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However, if Madrid do decide to sell him, where should he go? He’s been linked to Arsenal, but his profile does not fit what they are looking for. The only side in La Liga that I could see him joining is Sevilla, but Lopatequi might want a winger who can offer more inventiveness. The only clubs I could see being a suitable destination would be the Milan clubs. Inter Milan still want to play a more traditional style in the attack, with Icardi and Lukaku fitting that poacher mould. Vazquez can become a reliable creator when starting often and offers that defensive work rate that Conte will want. The Italian is a coach who can get the most out of ageing players, as seen with how much output he was able to pull out of the likes of Barzagli, Cahill, Graziano Pelle and Pedro. It could be the move which would give Vazquez more game time while also allowing him to receive a considerable payday before he enters his twilight years as a player.

4. Sergio Reguilon

Onto our final Castilla graduate, Sergio Reguilon was one of the very few players at Real Madrid to perform well in arguably their worst season in the past decade. Marcelo had arguably his worst season in a Madrid shirt. The Brazilian was being consistently caught out and especially poor in their 3-0 defeat to Sevilla earlier in the season. It gave a chance for another player to take his position and with Theo Hernandez on loan, Reguilon was the only option. Madrid weren’t precisely stand out during their time under Solari, but Requilon was a bright spark. Even in their humiliating defeat to Ajax at the Bernabeu, getting the only assist for Los Blancos. He put up some solid defensive numbers, putting 3.2 tackles and interceptions per game. He offered something different to Marcelo, who has been the only wide player on the left side since his time playing with Ronaldo. The Brazilian had to do so much, and while many have criticised him defensively for years, his offensive output could never be ignored. As he’s aged, Marcelo has gotten worse in his awareness and contribution defensively, so having a more defensively capable player on that left side did have a positive effect. Reguilon also presented himself well in attack. He was creating 1.2 chances per game and is a very adequate passer, fitting that Spanish mould of confidence on the ball in defence.  He has a lot to offer a club who are in search of full backs.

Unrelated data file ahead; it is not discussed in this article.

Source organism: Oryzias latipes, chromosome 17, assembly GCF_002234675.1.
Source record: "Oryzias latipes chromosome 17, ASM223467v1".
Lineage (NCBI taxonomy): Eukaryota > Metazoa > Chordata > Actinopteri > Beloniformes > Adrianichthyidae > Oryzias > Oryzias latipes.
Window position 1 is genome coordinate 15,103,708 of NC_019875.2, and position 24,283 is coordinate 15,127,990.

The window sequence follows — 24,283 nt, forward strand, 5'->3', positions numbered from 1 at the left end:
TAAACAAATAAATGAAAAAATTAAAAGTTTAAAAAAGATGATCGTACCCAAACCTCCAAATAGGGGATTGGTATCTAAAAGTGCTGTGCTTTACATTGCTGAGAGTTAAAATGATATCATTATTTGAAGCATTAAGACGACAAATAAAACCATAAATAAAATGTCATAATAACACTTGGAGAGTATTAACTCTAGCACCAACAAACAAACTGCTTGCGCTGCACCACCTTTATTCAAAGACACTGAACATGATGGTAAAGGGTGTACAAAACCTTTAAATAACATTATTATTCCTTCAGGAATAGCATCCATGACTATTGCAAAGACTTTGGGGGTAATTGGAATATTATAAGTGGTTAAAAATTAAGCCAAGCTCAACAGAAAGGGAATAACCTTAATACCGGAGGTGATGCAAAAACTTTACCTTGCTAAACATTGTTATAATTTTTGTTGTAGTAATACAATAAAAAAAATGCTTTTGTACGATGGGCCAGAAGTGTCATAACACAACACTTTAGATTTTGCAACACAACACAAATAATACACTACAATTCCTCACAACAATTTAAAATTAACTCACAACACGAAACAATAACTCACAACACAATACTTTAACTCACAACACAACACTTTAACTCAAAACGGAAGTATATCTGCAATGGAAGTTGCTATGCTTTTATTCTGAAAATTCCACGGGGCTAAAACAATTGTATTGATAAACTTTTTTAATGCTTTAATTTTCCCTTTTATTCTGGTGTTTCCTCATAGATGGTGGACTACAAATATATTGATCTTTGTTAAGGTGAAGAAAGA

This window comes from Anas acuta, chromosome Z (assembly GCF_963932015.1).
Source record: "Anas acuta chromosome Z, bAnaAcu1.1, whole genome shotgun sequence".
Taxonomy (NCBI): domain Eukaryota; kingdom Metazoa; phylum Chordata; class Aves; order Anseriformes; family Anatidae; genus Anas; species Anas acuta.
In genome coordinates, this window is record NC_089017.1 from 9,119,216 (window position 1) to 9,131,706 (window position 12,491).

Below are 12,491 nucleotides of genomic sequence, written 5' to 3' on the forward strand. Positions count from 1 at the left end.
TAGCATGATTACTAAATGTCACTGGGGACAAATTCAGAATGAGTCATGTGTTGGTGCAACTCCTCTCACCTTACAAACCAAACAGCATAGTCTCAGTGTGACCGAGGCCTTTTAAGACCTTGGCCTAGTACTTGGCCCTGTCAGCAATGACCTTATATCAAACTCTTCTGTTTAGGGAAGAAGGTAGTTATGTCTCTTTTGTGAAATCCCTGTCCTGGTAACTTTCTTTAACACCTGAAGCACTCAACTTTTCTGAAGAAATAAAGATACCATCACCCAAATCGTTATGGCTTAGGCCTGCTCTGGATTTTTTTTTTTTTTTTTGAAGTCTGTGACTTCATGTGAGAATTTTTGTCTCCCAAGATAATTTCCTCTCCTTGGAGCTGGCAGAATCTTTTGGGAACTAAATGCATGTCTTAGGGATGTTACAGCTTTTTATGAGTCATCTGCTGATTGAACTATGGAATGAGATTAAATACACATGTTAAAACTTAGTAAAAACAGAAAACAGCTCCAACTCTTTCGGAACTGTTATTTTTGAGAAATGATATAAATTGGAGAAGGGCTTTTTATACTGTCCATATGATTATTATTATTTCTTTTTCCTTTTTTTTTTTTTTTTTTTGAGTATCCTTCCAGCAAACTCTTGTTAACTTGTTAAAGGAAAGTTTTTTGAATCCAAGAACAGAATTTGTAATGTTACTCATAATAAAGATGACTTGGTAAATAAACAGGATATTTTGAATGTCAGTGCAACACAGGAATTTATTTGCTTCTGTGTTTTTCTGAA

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My first choice for which team he should join is Liverpool. This might be a rather daft suggestion considering they have the best full back in the league, but it would fix one of their most significant issues in defence, being defensive cover. With Moreno gone and Milner reaching the end of his career, the Reds need to start recruiting players who will able to challenge the first team players in the team and keep them competitive, but primarily to give them depth in case of injuries. Liverpool were fantastic last season but were also very lucky that none of their stars suffered major injuries. Liverpool cannot hope for luck again and will need to assure they are prepared for those moments. Reguilon is well rounded and is solid defensively and would deputise well for Robertson. He wouldn’t cost as much as other full backs, simply due to his lack of game time and will learn under one of the best coaches in the game.

5. Dani Ceballos

Last but certainly not least, we have Dani Ceballos. After his arrival back in 2017, I was hoping for Ceballos to have an effect on a side featuring an ageing midfield but was barely given a chance. This was down to Real Madrid struggling massively in the league and couldn’t rest their first team players to the same extent as they could before Ceballos’s arrival. It was sad to see him struggle as much as he has in the capital, and while his game time has improved, he could definitely offer more than he currently is. Ceballos gained attention from being a very versatile and talented midfielder. He was a fantastic dribbler at Real Betis and put in substantial defensive numbers while being very good physically. This earned him a move to Madrid where it seemed he would be given similar game time to Kovacic and Rodriguez were in the previous season, but this didn’t materialise. Ceballos is an extremely talented player and could play for a majority of top sides. He, like Kovacic, is one of the players that Madrid are willing to let go in an attempt to thin out of the squad of the less used talent, and also in a bid to sign one of Eriksen or Pogba. It would be ridiculous to let him go, but Ceballos is too good to be playing a bit part role.

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There are an endless amount of clubs that should get Ceballos’s signature, with Manchester United, Tottenham, Arsenal, Napoli (if Allan leaves), Lyon and Manchester City all needing a player in the Spaniard’s profile. He should join whichever club guarantees him the most minutes. It would be fun to watch him in the Premier League, no matter who he joins.